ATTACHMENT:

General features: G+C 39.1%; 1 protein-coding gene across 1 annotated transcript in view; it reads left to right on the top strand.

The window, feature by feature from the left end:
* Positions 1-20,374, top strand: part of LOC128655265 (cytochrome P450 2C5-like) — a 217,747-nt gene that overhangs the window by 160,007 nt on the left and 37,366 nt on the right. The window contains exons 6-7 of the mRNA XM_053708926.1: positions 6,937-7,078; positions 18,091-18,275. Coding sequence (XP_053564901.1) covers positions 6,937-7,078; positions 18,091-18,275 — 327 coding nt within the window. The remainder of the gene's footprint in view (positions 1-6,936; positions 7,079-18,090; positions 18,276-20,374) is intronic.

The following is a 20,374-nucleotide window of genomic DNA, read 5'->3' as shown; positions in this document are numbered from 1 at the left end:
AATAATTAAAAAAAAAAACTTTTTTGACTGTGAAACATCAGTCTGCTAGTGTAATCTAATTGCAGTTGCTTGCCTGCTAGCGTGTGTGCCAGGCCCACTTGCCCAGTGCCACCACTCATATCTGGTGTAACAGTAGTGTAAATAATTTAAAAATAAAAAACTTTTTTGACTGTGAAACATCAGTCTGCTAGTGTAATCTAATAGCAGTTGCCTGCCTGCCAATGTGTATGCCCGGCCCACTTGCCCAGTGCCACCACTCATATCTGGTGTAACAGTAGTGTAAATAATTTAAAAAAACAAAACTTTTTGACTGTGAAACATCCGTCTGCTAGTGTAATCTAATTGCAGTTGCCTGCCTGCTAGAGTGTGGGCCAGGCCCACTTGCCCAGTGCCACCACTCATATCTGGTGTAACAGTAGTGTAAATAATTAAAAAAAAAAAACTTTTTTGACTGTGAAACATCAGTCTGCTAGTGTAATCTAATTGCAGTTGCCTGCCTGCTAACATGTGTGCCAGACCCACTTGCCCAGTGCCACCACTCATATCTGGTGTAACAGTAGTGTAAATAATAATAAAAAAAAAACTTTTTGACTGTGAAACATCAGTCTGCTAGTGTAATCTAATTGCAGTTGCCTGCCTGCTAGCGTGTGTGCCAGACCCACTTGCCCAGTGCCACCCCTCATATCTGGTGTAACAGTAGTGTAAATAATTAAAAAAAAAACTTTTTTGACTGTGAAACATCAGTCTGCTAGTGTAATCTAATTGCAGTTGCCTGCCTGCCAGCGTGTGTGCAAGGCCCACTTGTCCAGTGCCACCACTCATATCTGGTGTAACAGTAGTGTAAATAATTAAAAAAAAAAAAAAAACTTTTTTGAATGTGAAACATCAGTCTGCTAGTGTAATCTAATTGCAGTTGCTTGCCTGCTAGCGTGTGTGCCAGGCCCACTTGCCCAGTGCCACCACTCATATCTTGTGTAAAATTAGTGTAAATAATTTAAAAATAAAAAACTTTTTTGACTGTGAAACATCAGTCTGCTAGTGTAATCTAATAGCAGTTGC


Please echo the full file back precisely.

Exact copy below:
General features: G+C 39.1%; 1 protein-coding gene across 1 annotated transcript in view; it reads left to right on the top strand.

The window, feature by feature from the left end:
* Positions 1-20,374, top strand: part of LOC128655265 (cytochrome P450 2C5-like) — a 217,747-nt gene that overhangs the window by 160,007 nt on the left and 37,366 nt on the right. The window contains exons 6-7 of the mRNA XM_053708926.1: positions 6,937-7,078; positions 18,091-18,275. Coding sequence (XP_053564901.1) covers positions 6,937-7,078; positions 18,091-18,275 — 327 coding nt within the window. The remainder of the gene's footprint in view (positions 1-6,936; positions 7,079-18,090; positions 18,276-20,374) is intronic.

The following is a 20,374-nucleotide window of genomic DNA, read 5'->3' as shown; positions in this document are numbered from 1 at the left end:
AATAATTAAAAAAAAAAACTTTTTTGACTGTGAAACATCAGTCTGCTAGTGTAATCTAATTGCAGTTGCTTGCCTGCTAGCGTGTGTGCCAGGCCCACTTGCCCAGTGCCACCACTCATATCTGGTGTAACAGTAGTGTAAATAATTTAAAAATAAAAAACTTTTTTGACTGTGAAACATCAGTCTGCTAGTGTAATCTAATAGCAGTTGCCTGCCTGCCAATGTGTATGCCCGGCCCACTTGCCCAGTGCCACCACTCATATCTGGTGTAACAGTAGTGTAAATAATTTAAAAAAACAAAACTTTTTGACTGTGAAACATCCGTCTGCTAGTGTAATCTAATTGCAGTTGCCTGCCTGCTAGAGTGTGGGCCAGGCCCACTTGCCCAGTGCCACCACTCATATCTGGTGTAACAGTAGTGTAAATAATTAAAAAAAAAAAACTTTTTTGACTGTGAAACATCAGTCTGCTAGTGTAATCTAATTGCAGTTGCCTGCCTGCTAACATGTGTGCCAGACCCACTTGCCCAGTGCCACCACTCATATCTGGTGTAACAGTAGTGTAAATAATAATAAAAAAAAAACTTTTTGACTGTGAAACATCAGTCTGCTAGTGTAATCTAATTGCAGTTGCCTGCCTGCTAGCGTGTGTGCCAGACCCACTTGCCCAGTGCCACCCCTCATATCTGGTGTAACAGTAGTGTAAATAATTAAAAAAAAAACTTTTTTGACTGTGAAACATCAGTCTGCTAGTGTAATCTAATTGCAGTTGCCTGCCTGCCAGCGTGTGTGCAAGGCCCACTTGTCCAGTGCCACCACTCATATCTGGTGTAACAGTAGTGTAAATAATTAAAAAAAAAAAAAAAACTTTTTTGAATGTGAAACATCAGTCTGCTAGTGTAATCTAATTGCAGTTGCTTGCCTGCTAGCGTGTGTGCCAGGCCCACTTGCCCAGTGCCACCACTCATATCTTGTGTAAAATTAGTGTAAATAATTTAAAAATAAAAAACTTTTTTGACTGTGAAACATCAGTCTGCTAGTGTAATCTAATAGCAGTTGC